Lorelei Vashti on deliberate lies in Dress, Memory
George Bernard Shaw said ‘All autobiographies are lies. I do not mean unconscious, unintentional lies: I mean deliberate lies.’ It sounds pretty harsh, but part of that quote appears as a disclaimer at the start of my book Dress, Memory because I really struggled to get my head around what is ‘truth’ and ‘lies’ while writing my memoir. I have learned that any time you attempt to craft a narrative from real events you will, in some sense, be telling deliberate lies.
It’s not only that there are many versions of the same story, depending on who tells it. It’s also that every memoir or autobiography is on a different mission. The one I have written at age 33 is different to one I would write at age 63, or 83. This book is a coming-of-age story and an exploration of clothing set during one decade of my life, but if I’d written a memoir based on the vicissitudes of being a lifelong Winona Ryder fan (and what a compelling and heart wrenching tale that would be) I’d have used different stories from my life to service that particular narrative.
Now that the book is on shelves, the question I keep coming back to is: ‘Should I have told people they’re in it?’ Most of them are aware that they are, but there are still a few people who don’t because we’re not in regular contact. All of the real names in the book are those of family and close friends; the rest have been changed. In a couple of cases, for convenience, one real person is combined with another real person to create a sort of super person who has a made-up name. But none of this changes the fact that people who know me will probably know who the characters are anyway. So – should I have told all of the ‘characters’ about it earlier?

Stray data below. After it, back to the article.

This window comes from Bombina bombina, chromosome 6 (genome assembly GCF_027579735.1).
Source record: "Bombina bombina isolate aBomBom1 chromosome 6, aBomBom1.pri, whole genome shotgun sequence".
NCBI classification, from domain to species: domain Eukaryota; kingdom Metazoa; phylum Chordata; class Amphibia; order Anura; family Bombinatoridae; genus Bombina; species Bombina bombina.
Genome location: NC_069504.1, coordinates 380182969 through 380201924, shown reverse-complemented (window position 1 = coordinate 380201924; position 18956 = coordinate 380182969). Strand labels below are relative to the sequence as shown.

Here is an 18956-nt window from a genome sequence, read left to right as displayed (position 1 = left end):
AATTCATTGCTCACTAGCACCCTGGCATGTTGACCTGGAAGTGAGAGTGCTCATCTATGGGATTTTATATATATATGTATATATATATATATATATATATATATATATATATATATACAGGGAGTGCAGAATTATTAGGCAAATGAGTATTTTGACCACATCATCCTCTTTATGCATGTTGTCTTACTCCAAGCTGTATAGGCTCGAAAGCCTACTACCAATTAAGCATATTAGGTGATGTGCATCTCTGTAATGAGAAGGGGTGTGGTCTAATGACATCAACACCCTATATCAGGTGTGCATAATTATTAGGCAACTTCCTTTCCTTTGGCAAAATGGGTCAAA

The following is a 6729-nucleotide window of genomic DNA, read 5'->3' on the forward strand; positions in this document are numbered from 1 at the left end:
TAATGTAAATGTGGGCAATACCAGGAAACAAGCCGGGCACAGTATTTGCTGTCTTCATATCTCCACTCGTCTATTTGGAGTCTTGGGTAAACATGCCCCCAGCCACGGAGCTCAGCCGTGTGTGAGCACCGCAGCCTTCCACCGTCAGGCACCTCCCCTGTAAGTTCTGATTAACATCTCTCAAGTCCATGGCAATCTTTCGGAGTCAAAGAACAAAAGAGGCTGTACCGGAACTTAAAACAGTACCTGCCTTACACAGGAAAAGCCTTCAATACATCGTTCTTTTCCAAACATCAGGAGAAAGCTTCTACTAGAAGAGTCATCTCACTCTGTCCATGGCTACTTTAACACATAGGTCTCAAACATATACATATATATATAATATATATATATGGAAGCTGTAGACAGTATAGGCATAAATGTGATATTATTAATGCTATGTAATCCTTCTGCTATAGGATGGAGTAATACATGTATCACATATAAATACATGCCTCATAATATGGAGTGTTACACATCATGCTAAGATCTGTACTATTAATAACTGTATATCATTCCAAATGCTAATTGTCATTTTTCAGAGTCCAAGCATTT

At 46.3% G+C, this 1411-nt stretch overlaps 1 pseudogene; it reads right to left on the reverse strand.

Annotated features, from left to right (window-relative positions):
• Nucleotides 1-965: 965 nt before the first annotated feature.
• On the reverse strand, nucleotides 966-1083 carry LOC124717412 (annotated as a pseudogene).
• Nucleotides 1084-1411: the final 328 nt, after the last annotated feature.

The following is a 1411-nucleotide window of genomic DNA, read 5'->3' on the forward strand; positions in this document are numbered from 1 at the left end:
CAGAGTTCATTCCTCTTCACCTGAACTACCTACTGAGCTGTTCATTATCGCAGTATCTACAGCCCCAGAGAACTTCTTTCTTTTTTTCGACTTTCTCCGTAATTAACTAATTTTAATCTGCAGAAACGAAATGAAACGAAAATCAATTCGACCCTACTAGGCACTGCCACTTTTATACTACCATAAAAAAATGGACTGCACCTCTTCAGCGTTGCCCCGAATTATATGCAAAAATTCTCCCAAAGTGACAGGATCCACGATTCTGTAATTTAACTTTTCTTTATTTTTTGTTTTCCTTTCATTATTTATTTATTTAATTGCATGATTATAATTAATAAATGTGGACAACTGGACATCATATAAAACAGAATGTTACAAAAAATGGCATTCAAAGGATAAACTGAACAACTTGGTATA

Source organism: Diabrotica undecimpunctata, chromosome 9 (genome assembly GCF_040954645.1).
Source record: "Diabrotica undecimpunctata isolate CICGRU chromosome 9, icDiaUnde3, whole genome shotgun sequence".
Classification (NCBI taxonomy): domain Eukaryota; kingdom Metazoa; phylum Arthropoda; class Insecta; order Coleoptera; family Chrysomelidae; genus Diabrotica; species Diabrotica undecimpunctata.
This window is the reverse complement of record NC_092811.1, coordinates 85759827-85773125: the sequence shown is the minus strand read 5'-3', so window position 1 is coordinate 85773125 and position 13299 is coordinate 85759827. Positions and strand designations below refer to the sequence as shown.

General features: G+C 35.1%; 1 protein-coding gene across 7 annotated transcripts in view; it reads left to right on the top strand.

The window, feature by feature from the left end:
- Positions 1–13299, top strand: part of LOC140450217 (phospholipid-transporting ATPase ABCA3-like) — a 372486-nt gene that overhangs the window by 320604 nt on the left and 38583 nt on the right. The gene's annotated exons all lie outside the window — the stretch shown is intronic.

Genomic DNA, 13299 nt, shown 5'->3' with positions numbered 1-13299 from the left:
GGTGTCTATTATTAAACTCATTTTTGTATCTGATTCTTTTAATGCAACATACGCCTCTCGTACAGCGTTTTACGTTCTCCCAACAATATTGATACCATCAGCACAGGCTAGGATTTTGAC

I had every good intention of doing so after I finished the first draft. But then the editing process excised some of them anyway, and then I had a baby, and then she decided to stop sleeping, and frankly all my good intentions have fallen by the wayside in a haze of sleepless delirium and the life which goes on after the final page of the memoir has been written.
The best I can hope for is that the reader understands that despite an author’s deliberate lies – the lies that inevitably come from leaving out details, characters and events in order to serve the bigger narrative arc of the story they’re trying to tell – the book is nevertheless honest. I made a decision to only tell the stories I feel are mine to tell, and as for any gaps there might be: well, the other people who were also there can always write their own books, if they want to.